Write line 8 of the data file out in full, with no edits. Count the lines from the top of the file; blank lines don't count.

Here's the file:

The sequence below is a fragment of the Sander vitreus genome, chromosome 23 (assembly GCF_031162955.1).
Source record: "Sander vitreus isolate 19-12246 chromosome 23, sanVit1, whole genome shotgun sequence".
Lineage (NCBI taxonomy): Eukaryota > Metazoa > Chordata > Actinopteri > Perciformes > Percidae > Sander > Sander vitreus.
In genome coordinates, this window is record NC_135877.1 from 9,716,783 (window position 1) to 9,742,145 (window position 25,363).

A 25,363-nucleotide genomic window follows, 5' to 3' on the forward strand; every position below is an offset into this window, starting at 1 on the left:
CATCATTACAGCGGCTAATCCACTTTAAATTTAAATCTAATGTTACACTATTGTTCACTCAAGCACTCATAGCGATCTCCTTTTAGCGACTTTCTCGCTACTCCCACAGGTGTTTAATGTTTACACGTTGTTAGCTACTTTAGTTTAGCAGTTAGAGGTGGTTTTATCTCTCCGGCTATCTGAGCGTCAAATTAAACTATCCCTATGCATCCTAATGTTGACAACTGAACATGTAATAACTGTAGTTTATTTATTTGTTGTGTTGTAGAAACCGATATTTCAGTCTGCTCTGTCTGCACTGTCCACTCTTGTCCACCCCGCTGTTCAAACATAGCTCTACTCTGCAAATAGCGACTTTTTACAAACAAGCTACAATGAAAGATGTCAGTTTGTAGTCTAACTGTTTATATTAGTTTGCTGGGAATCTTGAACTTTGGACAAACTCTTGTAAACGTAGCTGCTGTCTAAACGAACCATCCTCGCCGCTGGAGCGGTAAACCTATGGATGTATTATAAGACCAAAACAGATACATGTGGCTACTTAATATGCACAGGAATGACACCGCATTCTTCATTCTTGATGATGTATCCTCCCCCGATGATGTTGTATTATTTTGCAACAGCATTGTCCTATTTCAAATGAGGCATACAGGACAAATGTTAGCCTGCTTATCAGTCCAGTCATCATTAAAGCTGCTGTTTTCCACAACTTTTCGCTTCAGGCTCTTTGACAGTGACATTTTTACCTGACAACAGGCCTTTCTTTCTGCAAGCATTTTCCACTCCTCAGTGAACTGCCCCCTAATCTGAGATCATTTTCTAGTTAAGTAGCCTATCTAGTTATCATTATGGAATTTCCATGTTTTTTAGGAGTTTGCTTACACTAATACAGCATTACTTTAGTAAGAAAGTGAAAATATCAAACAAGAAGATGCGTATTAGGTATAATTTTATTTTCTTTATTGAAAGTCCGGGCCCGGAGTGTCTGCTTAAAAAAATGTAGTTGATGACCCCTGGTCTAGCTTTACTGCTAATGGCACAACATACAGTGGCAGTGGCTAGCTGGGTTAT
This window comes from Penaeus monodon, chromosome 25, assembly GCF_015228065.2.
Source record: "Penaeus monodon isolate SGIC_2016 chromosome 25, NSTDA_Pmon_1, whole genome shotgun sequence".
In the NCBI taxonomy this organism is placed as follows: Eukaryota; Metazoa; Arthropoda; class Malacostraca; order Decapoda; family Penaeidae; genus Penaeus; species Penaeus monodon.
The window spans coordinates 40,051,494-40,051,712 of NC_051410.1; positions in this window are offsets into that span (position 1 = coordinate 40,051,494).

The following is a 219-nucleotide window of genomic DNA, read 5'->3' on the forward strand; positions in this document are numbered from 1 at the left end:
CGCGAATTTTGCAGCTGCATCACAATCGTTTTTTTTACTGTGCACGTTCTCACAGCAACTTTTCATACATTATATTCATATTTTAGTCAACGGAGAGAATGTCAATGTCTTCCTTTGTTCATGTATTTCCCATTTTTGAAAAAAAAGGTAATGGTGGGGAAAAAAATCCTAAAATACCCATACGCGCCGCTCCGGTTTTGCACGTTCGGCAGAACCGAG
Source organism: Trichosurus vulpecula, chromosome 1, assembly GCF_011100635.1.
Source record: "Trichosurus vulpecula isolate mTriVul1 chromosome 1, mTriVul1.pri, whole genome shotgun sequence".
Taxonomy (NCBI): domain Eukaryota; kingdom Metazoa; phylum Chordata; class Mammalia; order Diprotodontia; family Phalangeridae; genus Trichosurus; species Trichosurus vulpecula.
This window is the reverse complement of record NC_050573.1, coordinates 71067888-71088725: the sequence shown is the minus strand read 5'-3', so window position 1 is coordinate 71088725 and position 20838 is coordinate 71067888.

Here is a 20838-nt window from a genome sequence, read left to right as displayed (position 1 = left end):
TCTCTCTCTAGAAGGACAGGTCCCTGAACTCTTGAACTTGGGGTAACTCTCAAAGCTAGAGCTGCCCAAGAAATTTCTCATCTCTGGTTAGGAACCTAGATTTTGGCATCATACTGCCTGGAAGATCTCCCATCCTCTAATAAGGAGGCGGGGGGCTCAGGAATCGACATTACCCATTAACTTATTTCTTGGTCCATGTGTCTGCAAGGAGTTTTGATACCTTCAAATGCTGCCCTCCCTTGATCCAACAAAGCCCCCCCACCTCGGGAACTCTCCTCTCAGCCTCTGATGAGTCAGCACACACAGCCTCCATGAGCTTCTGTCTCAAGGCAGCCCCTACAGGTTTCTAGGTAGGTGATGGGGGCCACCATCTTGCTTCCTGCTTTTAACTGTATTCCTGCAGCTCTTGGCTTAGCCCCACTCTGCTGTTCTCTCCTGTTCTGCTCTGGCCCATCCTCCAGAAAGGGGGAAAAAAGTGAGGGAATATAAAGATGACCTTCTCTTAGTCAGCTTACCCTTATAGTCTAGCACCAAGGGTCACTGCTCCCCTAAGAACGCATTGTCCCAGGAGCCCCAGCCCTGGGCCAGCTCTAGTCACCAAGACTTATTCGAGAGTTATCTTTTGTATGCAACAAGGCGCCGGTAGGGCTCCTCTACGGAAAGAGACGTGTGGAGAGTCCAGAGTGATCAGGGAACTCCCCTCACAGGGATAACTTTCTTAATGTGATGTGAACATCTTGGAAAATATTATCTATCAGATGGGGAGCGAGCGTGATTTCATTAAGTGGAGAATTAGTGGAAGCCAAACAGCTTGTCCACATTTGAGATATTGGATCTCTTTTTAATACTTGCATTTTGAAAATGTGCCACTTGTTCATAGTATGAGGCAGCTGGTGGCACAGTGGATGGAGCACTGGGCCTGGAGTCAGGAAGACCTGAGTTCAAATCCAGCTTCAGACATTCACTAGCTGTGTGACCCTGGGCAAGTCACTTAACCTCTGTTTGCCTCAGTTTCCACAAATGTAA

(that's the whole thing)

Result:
Source record: "Penaeus monodon isolate SGIC_2016 chromosome 25, NSTDA_Pmon_1, whole genome shotgun sequence".